Movie Review: Unbroken
A film based on the best-seller by Laura Hillenbrand
On Christmas Day, a powerful film of resilience, redemption and forgiveness hits theaters nationwide. Unbroken is the story of World War II veteran and 1936 Olympic athlete, Louis Zamperini, who died this past summer at age 97. His story was captured in Laura Hillenbrand’s 2010 best-seller of the same title.
Louis’ incredible story includes surviving 47 days in a life raft after being shot down over the Pacific, followed by two years as a prisoner of war in Japan. As a POW, he faced unimaginable, targeted, persistent torture and abuse, primarily at the hands of one guard.
Grace Hill Media invited me to a pre-screening of Unbroken, and I came away impressed with the acting, the production quality and the sense of truly being there. The movie was faithful to the story as told in the book. On those factors alone, I recommend the film. However, viewers unfamiliar with the story need to know in advance that the POW scenes of brutality are truly brutal and disturbingly real.
The film ends with Louis’ return to America after the war. Those who’ve read the book know there is more to the story. Louis’ return to civilian life was followed by years struggling with persistent, vivid memories of brutality, a desire for revenge and uncontrolled drinking. But in 1949, at the urging of his wife, he attended a Billy Graham Crusade in Los Angeles. On the second night he gave his life over to Christ and experienced a miraculous transformation that led to him forgiving the guard who had traumatized him. He later returned to Japan to preach forgiveness to many of his former captors. It’s a true story of God’s ability to transform and heal.
Because the film ends before Louis’ conversion, some will say it missed the best part of the story, centering only on his remarkable endurance and inner strength. Yet the impact of Louis’ faith is not lost. It is found early in the film when he is a child and then includes several God-centered conversations as an adult, as well as his life-raft vow (in the midst of a raging storm) to serve God all his life if he survives the night.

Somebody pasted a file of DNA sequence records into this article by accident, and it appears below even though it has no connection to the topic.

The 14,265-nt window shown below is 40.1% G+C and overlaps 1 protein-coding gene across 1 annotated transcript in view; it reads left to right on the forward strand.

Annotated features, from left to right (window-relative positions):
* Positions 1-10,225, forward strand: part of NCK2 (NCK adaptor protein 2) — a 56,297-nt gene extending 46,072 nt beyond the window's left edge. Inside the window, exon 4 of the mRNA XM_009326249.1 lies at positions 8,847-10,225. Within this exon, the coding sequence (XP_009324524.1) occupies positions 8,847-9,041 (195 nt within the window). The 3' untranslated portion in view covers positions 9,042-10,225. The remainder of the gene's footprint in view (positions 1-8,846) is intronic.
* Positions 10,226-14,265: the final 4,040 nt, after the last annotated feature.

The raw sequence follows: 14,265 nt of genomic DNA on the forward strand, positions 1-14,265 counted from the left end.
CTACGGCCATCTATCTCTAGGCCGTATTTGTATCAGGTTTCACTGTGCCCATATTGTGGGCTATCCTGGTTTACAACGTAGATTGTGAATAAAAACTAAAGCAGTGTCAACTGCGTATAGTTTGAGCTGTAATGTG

Finally, the director uses a text epilogue to connect that life-raft vow to Louis’ later mission of forgiveness in Japan. This is followed by actual footage of the elderly athlete carrying the Olympic torch during the 1998 Nagano Olympics.
If this were a film produced solely for a Christian audience, the Billy Graham event would have been appropriate. However, its target audience is much broader. The result will undoubtedly be a popular, nationwide blockbuster. But this blockbuster is more than simply excellent entertainment. It’s thought-provoking, touching on core issues of what it means to be human: the choice of enduring or giving up, when faced with hardship; and the choice of dwelling in anger and hate or choosing to forgive, when facing injustice.
It is a perfect opportunity for engaging pre-belief friends in meaningful discussions that ultimately point to Christ. Those friends might not be ready to step through the doors of the church, but the inspirational example of Louis Zamperini as portrayed in Unbroken, and as made relevant in discussions with Christ-followers, might be just what is needed to make a decision for eternity.